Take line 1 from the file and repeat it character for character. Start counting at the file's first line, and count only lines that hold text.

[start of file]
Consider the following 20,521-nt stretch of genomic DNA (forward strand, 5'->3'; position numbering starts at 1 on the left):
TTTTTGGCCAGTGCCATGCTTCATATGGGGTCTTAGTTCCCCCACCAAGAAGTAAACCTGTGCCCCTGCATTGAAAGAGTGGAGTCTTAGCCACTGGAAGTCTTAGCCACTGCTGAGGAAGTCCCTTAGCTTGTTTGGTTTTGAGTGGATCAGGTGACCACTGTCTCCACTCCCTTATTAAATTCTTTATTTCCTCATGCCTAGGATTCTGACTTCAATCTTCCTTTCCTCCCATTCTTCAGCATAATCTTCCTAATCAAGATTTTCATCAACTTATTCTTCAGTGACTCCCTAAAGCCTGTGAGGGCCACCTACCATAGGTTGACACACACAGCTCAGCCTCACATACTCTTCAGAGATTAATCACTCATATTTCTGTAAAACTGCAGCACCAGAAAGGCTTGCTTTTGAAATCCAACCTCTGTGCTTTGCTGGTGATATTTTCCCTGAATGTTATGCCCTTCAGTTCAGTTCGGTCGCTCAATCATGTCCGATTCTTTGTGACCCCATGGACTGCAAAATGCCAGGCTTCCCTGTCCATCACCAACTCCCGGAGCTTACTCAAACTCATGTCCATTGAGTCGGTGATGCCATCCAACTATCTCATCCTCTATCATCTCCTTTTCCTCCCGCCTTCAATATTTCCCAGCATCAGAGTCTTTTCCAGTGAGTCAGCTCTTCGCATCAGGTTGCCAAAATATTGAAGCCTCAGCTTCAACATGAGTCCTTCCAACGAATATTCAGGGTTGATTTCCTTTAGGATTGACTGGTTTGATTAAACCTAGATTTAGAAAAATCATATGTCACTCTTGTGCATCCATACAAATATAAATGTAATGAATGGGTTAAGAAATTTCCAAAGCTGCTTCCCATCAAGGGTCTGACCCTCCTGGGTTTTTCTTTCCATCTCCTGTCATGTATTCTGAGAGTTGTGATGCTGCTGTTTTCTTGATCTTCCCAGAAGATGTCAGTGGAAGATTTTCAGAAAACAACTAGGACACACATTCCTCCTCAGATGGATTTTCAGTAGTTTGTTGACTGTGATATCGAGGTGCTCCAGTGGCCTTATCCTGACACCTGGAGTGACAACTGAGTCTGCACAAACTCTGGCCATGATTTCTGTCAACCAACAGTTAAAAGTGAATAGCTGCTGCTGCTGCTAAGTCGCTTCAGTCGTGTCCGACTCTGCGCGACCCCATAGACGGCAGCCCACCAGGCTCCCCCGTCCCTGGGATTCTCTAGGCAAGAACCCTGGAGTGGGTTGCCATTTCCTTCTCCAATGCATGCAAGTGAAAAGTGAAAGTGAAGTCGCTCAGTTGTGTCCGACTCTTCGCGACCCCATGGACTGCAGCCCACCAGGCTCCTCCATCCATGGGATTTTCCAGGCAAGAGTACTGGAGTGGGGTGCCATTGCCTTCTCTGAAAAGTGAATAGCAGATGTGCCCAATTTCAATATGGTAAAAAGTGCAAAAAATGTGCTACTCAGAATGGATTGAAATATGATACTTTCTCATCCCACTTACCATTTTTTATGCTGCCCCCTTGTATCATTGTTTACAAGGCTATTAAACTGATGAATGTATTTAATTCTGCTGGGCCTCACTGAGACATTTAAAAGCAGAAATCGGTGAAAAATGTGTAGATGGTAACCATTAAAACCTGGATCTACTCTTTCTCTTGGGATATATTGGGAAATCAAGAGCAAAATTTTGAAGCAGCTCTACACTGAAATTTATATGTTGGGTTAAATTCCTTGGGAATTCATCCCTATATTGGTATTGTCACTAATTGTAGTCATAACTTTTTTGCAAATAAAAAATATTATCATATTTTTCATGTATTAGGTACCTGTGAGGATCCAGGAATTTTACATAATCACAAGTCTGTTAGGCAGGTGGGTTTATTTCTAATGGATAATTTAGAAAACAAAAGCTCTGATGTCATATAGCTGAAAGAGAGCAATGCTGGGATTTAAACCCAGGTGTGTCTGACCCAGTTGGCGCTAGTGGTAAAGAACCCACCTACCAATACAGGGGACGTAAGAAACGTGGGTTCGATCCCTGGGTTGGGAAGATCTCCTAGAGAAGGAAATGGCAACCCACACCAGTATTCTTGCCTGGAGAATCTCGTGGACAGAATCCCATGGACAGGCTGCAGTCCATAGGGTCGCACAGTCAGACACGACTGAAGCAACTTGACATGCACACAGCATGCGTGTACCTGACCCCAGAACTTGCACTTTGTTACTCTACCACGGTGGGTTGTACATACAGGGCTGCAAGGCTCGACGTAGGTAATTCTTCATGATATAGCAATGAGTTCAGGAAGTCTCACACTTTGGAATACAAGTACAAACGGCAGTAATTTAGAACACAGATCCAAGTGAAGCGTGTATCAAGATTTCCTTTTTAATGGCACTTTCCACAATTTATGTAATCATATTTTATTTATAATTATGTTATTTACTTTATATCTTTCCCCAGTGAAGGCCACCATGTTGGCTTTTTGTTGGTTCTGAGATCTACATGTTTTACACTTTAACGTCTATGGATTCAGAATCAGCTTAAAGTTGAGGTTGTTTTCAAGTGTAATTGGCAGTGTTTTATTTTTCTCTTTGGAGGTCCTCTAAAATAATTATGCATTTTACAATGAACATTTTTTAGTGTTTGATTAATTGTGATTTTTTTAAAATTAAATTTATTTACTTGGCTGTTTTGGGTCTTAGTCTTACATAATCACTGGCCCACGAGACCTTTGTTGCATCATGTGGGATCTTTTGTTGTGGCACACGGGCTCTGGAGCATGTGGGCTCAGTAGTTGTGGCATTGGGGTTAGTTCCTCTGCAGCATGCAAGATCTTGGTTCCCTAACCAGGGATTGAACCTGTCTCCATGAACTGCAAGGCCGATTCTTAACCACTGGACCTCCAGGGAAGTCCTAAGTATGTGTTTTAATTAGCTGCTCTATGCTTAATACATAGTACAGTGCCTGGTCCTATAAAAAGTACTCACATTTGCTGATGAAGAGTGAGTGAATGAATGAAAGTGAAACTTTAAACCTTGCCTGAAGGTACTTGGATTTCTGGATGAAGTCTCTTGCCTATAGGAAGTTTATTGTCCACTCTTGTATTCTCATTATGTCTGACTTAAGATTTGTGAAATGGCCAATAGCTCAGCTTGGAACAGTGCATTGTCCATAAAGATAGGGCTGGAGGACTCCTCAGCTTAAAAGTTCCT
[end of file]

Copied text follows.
Consider the following 20,521-nt stretch of genomic DNA (forward strand, 5'->3'; position numbering starts at 1 on the left):